5 C's of Agile Management

By focusing on the 5 C's of agile development: Courage, Context, Course, Cadence, and Cost - software will never become "easy" but it will become easier, and better managed. Learn how each of these aspects cannot be ignored to run a successful project.

Anyone who has ever been responsible for managing software development projects knows that software is not easy . Successfully coordinating and dealing with project sponsors, customers, team members, technology issues, and changing requirements challenges even the most experienced project leader. Leading projects in an environment that embraces both rapid delivery and change can prove even more daunting. Yet individuals with the desire to change the fundamental rules of the software game and accept the empirical nature of software development are faced with numerous opportunities. In order to capitalize on the evolutionary nature of agile development, today's leadership community must also focus on five key aspects associated with of agile development: Courage, Context, Course, Cadence, and Cost.


Also one of the four primary values identified in Kent Beck's Extreme Programming Explained , courage takes on a much broader and more strategic meaning outside the boundaries of programming. Software development requires many interfaces - customers, other project teams, customer support, professional services, external stakeholders, human resources, and many more - and the confidence to step up to the plate and be willing to enact positive change in the face of tradition can be a risky, but ultimately very rewarding experience.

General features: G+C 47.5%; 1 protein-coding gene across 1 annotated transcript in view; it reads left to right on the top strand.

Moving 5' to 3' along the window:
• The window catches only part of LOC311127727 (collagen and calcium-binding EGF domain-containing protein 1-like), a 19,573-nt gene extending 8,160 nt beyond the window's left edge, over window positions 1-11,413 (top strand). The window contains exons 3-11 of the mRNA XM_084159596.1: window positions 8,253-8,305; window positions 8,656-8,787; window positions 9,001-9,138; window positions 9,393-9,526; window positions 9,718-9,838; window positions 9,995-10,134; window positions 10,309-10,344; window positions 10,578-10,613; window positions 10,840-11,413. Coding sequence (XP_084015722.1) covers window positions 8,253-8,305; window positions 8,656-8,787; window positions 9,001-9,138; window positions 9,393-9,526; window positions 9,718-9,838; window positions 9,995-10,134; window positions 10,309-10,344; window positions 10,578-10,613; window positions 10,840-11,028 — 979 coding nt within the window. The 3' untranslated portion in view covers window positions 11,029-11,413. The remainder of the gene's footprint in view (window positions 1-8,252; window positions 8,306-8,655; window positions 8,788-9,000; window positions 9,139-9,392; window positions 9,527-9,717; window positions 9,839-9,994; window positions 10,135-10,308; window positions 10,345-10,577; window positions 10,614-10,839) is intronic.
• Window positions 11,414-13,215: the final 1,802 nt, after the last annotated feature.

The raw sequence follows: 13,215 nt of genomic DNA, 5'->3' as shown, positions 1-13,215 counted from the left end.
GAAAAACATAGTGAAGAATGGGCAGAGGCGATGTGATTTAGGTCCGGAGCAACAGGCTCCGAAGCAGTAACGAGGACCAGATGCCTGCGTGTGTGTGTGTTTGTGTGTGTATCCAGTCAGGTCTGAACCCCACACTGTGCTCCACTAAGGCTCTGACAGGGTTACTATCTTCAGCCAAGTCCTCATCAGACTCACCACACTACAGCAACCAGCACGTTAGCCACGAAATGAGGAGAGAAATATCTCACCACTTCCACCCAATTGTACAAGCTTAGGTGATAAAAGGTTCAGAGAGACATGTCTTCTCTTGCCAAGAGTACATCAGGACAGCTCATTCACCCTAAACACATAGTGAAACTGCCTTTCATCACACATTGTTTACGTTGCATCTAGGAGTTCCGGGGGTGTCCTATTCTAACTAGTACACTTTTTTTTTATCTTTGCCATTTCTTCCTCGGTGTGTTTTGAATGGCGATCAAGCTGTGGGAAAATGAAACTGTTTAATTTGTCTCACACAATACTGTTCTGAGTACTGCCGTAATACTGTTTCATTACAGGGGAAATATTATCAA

Agile development is definitely not for the faint of heart. This does not mean that project management won't ultimately be simplified, but rather that any new way of doing business requires practice and hard work. Agile leaders cannot be afraid to fail, especially during early {sidebar id=1} iterations. With agile development, at least failures are typically limited in scope to a few weeks, at which point you can reevaluate the situation and adapt accordingly. These early iterations should be used to learn, adjust, and stabilize.

Teams, and people, generally get good at what they practice. In agile development, planning, estimating, testing, and delivery, occur every few weeks as opposed to once every year. As a result, teams quickly develop a rhythm. By focusing on removing obstacles that get in the way and allowing this rhythm to emerge, agile leaders set the stage for improvement, predictability, and success. While still in the heat of software delivery battle, a vast majority of agile teams look back after six months, see the improvement, and wonder how they ever could have successfully delivered software any other way.


With much of the fundamental project infrastructure (scope, priorities, estimates, schedules, risks, etc.) in a state of flux, it has never been more important to steer and manage actions and decisions within an overall business context. While functional value can oftentimes drive the details of a project, business values need to help drive project goals. Force hard decisions about the business and project context as early as possible. Get as simple as possible answers to key questions such as:

    • What is the vision for the project?
    • What are the primary goals and business drivers of the project?
    • What are the values that should drive key project and product decisions?
    • What are the expectations of project sponsors and stakeholders?

The answers to these questions serve as the basis for future decision-making, as well as a thread that can prevent a project from spiraling out of control. Additionally, the degree of visibility afforded these priorities can serve as a foundation for managing conflict and stakeholder negotiations. Many teams document answers to the above on a single page or project web page, and keep them visible throughout the life of the project. These answers often serve as a bar to which you will be held accountable.


Context and course are complementary ideals. Whereas context defines

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